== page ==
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Re: XFS and RAID5

To: Seth Mos <knuffie@xxxxxxxxx>
Subject: Re: XFS and RAID5
From: Justin Tripp <jtripp@xxxxxxxx>
Date: Mon, 18 Jun 2001 08:21:19 -0600 (MDT)
Cc: Andrew Klaassen <ak@xxxxxxx>, <linux-xfs@xxxxxxxxxxx>
In-reply-to: <4.3.2.7.2.20010618153515.02d29138@xxxxxxxxxxxxx>
Sender: owner-linux-xfs@xxxxxxxxxxx
I have used both the 3ware and Promise Raid solutions.  Their are two
Promise RAID cards.  Only one will work with linux and it is a software
raid solution.  Promise only supports RedHat 6.1,6.2 and Suse 6.2, and
only the basic kernels in those releases.  So, if you are not interested
in XFS, then you could try them out.  It is likely, though, that you could
get the same performance (and cheaper), but just buying a additional
promise IDE controller and running the kernel's software raid on top of
that.  And then you could run any kernel you desired to -- plus XFS.  IDE
software RAID is not likely to have too great of performance.  (FYI
Promise's kernel driver is not open source, only part of it is and I never
did get them to return any emails I sent them about using the card under
linux).

3ware, on the other hand, is a hardware raid.  As far as your computer is
concerned you have a SCSI controller hooked to a pci slot.  The overhead
of IDE disks is not seen by the processor since it only interacts with the
Raid controller and cannot see the individual disks.  I have a 3ware
controller with 4 40G disks running RAID 5 with XFS as the underlying
filesystem.  It works quite well.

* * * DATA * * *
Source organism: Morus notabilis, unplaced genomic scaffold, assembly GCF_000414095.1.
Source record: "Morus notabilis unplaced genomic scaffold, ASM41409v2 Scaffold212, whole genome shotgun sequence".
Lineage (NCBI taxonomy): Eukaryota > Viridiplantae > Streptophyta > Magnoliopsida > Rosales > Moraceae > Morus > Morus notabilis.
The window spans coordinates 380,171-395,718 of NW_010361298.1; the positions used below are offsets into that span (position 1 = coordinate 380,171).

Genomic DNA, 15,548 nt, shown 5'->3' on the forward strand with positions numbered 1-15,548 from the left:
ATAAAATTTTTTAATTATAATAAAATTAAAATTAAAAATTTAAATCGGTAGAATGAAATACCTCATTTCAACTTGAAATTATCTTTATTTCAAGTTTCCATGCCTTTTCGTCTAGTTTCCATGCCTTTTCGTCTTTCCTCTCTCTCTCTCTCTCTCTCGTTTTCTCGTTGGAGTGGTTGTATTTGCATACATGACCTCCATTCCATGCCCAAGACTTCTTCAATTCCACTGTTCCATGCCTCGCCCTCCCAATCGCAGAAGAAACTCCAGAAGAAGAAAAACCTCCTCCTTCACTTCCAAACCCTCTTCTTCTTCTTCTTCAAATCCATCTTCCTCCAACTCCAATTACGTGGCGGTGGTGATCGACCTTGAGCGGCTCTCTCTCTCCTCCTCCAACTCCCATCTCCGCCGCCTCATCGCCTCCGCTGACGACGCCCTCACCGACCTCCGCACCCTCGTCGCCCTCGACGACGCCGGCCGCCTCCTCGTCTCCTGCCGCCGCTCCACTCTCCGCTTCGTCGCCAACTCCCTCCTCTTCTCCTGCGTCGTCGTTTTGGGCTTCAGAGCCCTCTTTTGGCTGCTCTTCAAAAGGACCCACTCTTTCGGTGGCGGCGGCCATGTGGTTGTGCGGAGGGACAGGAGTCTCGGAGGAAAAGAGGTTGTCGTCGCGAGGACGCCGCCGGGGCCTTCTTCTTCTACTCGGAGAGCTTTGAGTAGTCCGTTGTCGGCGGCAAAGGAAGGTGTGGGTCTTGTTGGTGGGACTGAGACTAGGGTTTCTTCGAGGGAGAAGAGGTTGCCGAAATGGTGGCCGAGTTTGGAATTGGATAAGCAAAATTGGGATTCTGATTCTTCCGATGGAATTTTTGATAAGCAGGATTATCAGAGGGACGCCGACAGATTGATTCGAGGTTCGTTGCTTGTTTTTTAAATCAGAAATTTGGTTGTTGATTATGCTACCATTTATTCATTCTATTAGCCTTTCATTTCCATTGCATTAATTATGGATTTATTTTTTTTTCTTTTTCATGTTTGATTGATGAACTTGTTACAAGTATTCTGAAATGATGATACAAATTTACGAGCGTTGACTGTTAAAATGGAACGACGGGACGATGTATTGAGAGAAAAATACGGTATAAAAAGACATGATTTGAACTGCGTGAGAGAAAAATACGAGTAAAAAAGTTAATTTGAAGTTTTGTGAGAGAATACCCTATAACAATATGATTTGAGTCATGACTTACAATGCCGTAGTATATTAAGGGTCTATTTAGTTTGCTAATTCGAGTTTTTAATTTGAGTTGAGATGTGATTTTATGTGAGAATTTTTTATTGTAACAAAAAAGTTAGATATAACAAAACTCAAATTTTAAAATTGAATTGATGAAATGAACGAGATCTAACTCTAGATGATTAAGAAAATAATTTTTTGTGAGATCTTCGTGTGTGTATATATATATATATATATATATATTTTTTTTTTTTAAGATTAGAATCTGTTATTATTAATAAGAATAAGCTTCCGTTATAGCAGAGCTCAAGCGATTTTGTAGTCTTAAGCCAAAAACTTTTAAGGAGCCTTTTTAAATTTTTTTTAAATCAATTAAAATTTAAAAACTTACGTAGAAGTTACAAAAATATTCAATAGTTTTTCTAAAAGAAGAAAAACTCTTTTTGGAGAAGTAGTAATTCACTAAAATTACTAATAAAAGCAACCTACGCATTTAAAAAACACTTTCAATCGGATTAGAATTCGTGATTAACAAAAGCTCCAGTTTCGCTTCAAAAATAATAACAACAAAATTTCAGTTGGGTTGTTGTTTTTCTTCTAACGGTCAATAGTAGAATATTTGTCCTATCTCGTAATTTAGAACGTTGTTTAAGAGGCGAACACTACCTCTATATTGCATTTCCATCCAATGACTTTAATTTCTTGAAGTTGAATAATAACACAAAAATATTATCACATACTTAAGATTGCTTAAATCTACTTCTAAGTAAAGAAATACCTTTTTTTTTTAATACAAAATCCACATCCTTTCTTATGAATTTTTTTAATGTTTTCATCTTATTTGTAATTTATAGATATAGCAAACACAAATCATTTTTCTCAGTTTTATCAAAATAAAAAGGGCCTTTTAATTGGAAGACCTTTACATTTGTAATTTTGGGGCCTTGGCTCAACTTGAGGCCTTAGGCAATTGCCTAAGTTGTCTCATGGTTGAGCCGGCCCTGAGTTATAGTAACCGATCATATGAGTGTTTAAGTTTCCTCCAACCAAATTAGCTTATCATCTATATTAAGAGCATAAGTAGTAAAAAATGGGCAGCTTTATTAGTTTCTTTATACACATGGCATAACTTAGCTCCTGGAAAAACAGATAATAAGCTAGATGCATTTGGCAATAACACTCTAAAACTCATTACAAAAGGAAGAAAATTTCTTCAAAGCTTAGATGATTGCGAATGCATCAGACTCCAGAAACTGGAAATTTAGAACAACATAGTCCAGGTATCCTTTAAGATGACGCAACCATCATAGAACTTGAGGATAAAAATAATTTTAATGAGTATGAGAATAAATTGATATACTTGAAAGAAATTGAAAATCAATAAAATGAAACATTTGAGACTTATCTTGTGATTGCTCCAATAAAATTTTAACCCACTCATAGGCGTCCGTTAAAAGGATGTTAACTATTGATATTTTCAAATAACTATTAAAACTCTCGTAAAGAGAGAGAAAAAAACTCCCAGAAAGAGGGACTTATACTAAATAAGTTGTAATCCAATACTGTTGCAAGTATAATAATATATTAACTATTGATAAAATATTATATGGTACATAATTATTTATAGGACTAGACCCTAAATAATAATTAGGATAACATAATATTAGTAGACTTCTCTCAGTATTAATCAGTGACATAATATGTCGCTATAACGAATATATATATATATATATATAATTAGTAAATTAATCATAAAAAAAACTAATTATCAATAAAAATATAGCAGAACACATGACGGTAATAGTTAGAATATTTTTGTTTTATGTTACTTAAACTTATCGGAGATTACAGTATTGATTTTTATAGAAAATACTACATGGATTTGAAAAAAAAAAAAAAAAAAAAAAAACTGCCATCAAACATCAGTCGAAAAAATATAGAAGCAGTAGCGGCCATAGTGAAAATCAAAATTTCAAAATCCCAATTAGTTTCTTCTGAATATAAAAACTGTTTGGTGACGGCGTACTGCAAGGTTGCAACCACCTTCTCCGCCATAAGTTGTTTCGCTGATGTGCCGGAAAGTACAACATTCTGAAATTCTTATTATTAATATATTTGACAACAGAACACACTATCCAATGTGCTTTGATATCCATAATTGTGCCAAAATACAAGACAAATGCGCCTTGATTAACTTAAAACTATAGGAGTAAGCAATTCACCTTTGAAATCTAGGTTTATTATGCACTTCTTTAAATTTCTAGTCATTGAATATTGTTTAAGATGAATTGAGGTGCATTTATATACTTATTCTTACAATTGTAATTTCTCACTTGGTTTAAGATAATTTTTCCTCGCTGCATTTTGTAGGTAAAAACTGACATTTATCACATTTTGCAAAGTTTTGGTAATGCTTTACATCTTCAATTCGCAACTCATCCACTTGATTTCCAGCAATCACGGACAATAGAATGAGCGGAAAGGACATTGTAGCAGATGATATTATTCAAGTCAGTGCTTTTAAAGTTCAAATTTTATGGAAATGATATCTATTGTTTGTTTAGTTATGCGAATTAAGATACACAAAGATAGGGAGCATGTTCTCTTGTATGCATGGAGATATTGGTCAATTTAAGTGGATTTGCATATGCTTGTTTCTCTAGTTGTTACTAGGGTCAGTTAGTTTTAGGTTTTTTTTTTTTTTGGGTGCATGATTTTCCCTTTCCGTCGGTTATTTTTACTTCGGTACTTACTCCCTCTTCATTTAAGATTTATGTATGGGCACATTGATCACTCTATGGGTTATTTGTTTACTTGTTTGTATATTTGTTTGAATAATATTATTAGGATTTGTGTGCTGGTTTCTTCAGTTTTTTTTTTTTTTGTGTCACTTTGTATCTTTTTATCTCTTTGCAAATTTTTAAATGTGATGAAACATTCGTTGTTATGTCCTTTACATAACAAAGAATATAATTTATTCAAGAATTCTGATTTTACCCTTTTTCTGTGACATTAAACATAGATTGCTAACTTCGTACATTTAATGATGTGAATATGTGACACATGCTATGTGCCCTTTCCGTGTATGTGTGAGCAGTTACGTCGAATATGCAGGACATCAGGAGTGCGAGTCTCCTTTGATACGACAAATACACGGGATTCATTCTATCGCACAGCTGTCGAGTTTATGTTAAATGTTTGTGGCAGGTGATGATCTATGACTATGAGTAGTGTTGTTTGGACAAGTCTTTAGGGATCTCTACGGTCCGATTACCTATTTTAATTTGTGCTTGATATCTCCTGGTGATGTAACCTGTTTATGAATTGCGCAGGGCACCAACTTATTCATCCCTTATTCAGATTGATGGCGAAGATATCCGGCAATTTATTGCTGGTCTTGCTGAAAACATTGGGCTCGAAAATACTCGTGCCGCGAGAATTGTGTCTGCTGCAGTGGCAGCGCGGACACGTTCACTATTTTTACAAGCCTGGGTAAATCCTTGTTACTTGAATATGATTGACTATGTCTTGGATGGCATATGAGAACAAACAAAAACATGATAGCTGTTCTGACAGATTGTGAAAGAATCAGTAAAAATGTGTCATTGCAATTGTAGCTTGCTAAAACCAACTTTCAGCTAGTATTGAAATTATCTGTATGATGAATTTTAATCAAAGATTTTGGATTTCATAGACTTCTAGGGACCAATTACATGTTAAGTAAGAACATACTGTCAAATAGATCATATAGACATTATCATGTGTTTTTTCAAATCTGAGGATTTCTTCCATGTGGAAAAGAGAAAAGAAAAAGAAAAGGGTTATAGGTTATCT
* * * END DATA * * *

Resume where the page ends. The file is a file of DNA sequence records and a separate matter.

3ware did have problems with the firmware and RAID5, but these have been
fixed and can easily be obtained from their website.  The problems only
occured if the RAID ran in degraded mode, and if one did not have a disk
failure, then the problem never occurred. (Phew).  The kernel driver
works well in the 2.2 kernels, but 3ware is not too keen on helping you
run in 2.4.  Now that some distributions ship with 2.4, they may be
changing their minds, but... Nonetheless, their driver is open source and
is part of the kernel tree.  The driver I am running is cut out of the
2.4.5-ac5 patch and applied to a 2.4.5 cvs version of XFS.  I have not had
any problems despite the fact that XFS seems to exercise the underlying
hardware more than ext2 does.

I believe the 3ware card is a reasonably cheap way to get a 100+G raid.
But I did have to do some light kernel hacking to get everything working
reasonably well.

                                        .justin.

On Mon, 18 Jun 2001, Seth Mos wrote:

> At 09:13 18-6-2001 -0400, Andrew Klaassen wrote:
> >On Mon, Jun 18, 2001 at 03:55:36PM +1000,
> >Robin Humble wrote:
> >
> > > Around the time of the 2.4.3 kernel we used XFS over software
> > > RAID5 for a month or so before a disk died and we didn't
> > > bother replacing it - we've been using 420G (7 disks) of RAID0
> > > since with zero problems. RAID5 seemed ok and we sorted out
> > > any initial performance problems as we found them with the
> > > super-responsive XFS people on this list.
> >
> >7 disks?  I'm curious: SCSI or IDE?  (We're looking into a
> >Promise or 3ware card to allow us to put lots of IDE drives in a
> >box and run software RAID over top, and were wondering if anyone
> >else has had experience with these cards+software RAID+XFS.)
>
> IIRC the 3ware driver is a bit shakey. The 3ware card is a hardware raid
> solution and not a software one. If you use promise cards you will probably
> use software raid.
>
> The issue with the 3ware raid was firmware related. If the controller was
> missing a disk and running in  degraded mode file system corruption could
> and would occur.
> Other then that it is a fine IDE raid controller.
>
>
> >Andrew Klaassen
>
> Good luck
> --
> Seth
> Every program has two purposes one for which
> it was written and another for which it wasn't
> I use the last kind.
>
>


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